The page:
March 15, 2018

Terminating a "long-time" provisional employee

Terminating a "long-time" provisional employee
Pena-Barrero v. City of New York, USCA Second Circuit, Docket #17-1286

Luis Pena-Barrero was employed in a variety of positions by the City of New York between 1994 and 2012. Although Pena-Barrero was eligible to take the appropriate required civil service exam on multiple occasions during his time as an employee of the City, he never did so and therefore remained a “pure provisional” employee.

§65(1) of the New York State Civil Service Law provides that "[n]o provisional appointment shall continue for a period in excess of nine months," and "in no case shall the employment of any such provisional appointee be continued longer than four months following the establishment of [an] eligible list" of candidates for the position."*

In 2008 Pena-Barrero's then employer, Department of Citywide Administrative Services [DCAS], implemented a plan to come into substantial compliance with §65 and issued a Notice of Examination in 2009 for the position provisionally held by Pena-Barrero, with the examination to take place in February 2010. Pena-Barrero did not apply to take the February 2010 examination. Subsequently an eligible list for the position in which Pena-Barrero was then serving was promulgated but, nevertheless, he remained provisionally employed by DCAS "long after the civil service list for his position was established"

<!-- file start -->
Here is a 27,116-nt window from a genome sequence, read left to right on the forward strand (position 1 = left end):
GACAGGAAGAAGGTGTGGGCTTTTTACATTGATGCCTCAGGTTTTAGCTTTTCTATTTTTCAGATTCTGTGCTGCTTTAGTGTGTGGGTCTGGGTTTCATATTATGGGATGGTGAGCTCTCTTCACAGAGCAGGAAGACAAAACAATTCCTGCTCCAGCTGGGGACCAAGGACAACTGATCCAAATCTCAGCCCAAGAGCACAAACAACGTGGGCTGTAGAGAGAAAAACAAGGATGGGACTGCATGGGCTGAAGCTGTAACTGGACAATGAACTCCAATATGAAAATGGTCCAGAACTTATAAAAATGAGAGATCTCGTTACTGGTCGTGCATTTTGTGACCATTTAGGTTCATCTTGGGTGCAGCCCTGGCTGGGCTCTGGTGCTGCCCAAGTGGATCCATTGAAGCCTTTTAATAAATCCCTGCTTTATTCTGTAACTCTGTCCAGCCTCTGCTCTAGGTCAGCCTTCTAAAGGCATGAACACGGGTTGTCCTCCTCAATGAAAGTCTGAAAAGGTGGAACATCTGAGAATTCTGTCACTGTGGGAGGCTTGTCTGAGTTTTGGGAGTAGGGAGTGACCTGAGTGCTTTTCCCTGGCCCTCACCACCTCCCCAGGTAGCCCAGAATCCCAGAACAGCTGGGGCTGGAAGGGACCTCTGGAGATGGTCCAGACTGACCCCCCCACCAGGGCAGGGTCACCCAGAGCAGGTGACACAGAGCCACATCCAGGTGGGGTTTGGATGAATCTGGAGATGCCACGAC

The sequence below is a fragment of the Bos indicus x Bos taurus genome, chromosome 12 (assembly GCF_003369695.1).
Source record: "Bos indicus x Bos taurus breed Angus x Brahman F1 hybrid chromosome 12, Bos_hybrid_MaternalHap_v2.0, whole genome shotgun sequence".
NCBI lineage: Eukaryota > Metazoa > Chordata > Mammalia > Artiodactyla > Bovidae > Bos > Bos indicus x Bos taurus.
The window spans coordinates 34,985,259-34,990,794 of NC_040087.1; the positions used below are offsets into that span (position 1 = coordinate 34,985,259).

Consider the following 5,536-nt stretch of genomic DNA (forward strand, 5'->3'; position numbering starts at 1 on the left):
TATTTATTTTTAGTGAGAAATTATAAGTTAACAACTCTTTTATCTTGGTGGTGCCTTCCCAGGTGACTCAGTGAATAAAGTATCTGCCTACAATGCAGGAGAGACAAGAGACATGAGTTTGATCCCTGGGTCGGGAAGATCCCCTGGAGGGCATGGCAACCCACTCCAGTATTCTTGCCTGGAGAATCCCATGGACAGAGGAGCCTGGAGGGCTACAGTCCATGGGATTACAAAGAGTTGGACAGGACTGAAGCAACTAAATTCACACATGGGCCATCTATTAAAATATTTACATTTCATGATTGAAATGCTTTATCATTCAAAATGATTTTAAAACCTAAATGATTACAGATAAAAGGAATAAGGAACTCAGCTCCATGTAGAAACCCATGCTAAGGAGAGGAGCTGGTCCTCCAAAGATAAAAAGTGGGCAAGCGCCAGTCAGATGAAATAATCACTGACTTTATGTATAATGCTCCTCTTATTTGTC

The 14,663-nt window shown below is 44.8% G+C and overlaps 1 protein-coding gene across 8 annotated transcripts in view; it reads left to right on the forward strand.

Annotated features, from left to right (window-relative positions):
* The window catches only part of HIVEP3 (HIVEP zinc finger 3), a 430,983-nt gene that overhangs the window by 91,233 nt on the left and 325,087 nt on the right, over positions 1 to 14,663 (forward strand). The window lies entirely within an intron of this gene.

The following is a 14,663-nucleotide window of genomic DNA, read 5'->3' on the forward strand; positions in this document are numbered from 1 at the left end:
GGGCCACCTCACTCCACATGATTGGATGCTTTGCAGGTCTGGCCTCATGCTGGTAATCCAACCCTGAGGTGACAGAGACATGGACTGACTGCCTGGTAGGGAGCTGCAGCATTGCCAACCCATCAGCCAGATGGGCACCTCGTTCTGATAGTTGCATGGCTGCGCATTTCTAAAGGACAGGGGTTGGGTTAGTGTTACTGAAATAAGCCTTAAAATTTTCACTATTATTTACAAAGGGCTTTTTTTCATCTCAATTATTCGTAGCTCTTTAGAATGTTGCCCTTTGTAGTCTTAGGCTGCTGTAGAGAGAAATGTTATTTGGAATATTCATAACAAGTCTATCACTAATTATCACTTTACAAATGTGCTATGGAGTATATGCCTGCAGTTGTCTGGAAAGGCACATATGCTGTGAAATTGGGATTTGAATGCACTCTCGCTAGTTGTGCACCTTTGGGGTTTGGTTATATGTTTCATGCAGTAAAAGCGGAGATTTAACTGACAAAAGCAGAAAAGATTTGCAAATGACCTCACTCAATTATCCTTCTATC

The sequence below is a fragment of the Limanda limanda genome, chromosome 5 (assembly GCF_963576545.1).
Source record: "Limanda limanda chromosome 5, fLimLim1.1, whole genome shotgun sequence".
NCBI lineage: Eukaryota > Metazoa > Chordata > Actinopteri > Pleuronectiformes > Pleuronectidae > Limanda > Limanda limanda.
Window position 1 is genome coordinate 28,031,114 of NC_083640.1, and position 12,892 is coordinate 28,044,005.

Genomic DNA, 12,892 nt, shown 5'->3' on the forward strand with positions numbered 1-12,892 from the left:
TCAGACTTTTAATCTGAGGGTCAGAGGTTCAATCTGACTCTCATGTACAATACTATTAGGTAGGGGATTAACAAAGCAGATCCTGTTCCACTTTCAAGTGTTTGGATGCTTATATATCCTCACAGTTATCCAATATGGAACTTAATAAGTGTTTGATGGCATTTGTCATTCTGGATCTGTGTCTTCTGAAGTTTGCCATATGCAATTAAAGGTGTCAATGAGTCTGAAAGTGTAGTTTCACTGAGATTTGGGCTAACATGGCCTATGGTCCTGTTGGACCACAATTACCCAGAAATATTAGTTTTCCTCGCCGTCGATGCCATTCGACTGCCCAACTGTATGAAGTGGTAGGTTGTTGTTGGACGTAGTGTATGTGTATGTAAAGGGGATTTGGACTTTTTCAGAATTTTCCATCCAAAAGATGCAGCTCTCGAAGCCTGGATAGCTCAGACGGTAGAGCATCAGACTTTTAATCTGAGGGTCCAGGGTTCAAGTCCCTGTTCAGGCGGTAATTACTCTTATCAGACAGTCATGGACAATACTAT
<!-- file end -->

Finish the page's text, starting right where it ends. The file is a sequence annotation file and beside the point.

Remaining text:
On or about October 5, 2012 Pena-Barrero was informed that he would be terminated from his position, whereupon he initiated the CPLR Article 78 action contending that he was "impermissibly discriminated against, retaliated against, and subject to a hostile work environment, in violation of the federal Civil Rights Act and Family and Medical Leave Act [FMLA], the New York State Human Rights Law [NYSHRL], and the New York City Human Rights Law [NYCHRL]"

The Circuit Court of Appeals held that Pena-Barrero’s claims for race, national origin, and disability discrimination suffer from fundamental flaws in light of his failure to pass the civil service examination for his position. Accordingly, he could not demonstrate a prima facie case of discrimination because he was unable to show that he was qualified for appointment to the position. Further, opined the court, "Even assuming arguendo that Pena-Barrero could establish prima facie discrimination," his discrimination claims would nevertheless fail because he cannot establish that DCAS's proffered reason for his termination “is in fact pretext for unlawful discrimination.”

The court held that the record is clear that Pena-Barrero was terminated by action taken by DCAS’s Provisional Reduction Analysis Team and "there is simply no evidence" that his race, national origin, or disability played any role in his termination. In the words of the Circuit Court of Appeals, "As we have repeatedly explained ... there is no evidence that Pena-Barrero was terminated for any reason other than the fact that he was not qualified to remain employed by DCAS under the New York Civil Service Law.

* It is well settled that a provisional or temporary appointment cannot mature into a permanent one unless the incumbent satisfies the requirements set out in the Civil Service Law for permanent appointment to the position. See, for example, Matter of Gaiser, 15 AD2d 793; Russell v Hodges, CA2, 470 F2d 212. In contrast, decisions addressing the continuation in service of a provisional employee who becomes eligible for permanent appointment to the position include Matter of Roulette, 40 AD2d 611, Haynes v Chautauqua County, 55 NY2d 814, Becker v New York State Civil Service Commission, 61 NY2d 252 and La Sota v Green, 53 NY2d 491.

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